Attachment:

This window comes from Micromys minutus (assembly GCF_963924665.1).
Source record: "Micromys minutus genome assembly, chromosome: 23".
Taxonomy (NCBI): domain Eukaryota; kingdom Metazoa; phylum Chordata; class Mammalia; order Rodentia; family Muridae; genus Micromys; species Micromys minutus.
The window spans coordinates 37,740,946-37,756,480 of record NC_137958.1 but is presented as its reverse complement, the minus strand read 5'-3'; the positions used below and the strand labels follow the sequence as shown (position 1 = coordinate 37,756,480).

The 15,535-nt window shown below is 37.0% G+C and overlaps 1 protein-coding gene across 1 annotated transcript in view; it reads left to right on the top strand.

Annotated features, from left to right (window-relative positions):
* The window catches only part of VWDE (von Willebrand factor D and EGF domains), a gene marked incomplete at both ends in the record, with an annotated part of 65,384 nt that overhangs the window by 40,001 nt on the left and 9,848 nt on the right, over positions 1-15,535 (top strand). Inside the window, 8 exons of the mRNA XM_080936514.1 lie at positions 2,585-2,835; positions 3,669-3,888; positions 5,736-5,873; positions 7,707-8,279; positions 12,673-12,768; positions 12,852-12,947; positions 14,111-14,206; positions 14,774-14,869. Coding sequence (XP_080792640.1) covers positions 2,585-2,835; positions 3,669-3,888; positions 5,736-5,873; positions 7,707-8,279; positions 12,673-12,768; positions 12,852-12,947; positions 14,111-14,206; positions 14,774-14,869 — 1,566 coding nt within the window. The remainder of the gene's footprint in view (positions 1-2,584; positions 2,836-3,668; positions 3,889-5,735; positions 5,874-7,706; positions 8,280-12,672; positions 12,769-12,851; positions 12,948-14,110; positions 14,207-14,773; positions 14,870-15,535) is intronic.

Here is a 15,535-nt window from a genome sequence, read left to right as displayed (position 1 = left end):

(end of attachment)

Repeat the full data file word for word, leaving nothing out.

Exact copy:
This window comes from Micromys minutus (assembly GCF_963924665.1).
Source record: "Micromys minutus genome assembly, chromosome: 23".
Taxonomy (NCBI): domain Eukaryota; kingdom Metazoa; phylum Chordata; class Mammalia; order Rodentia; family Muridae; genus Micromys; species Micromys minutus.
The window spans coordinates 37,740,946-37,756,480 of record NC_137958.1 but is presented as its reverse complement, the minus strand read 5'-3'; the positions used below and the strand labels follow the sequence as shown (position 1 = coordinate 37,756,480).

The 15,535-nt window shown below is 37.0% G+C and overlaps 1 protein-coding gene across 1 annotated transcript in view; it reads left to right on the top strand.

Annotated features, from left to right (window-relative positions):
* The window catches only part of VWDE (von Willebrand factor D and EGF domains), a gene marked incomplete at both ends in the record, with an annotated part of 65,384 nt that overhangs the window by 40,001 nt on the left and 9,848 nt on the right, over positions 1-15,535 (top strand). Inside the window, 8 exons of the mRNA XM_080936514.1 lie at positions 2,585-2,835; positions 3,669-3,888; positions 5,736-5,873; positions 7,707-8,279; positions 12,673-12,768; positions 12,852-12,947; positions 14,111-14,206; positions 14,774-14,869. Coding sequence (XP_080792640.1) covers positions 2,585-2,835; positions 3,669-3,888; positions 5,736-5,873; positions 7,707-8,279; positions 12,673-12,768; positions 12,852-12,947; positions 14,111-14,206; positions 14,774-14,869 — 1,566 coding nt within the window. The remainder of the gene's footprint in view (positions 1-2,584; positions 2,836-3,668; positions 3,889-5,735; positions 5,874-7,706; positions 8,280-12,672; positions 12,769-12,851; positions 12,948-14,110; positions 14,207-14,773; positions 14,870-15,535) is intronic.

Here is a 15,535-nt window from a genome sequence, read left to right as displayed (position 1 = left end):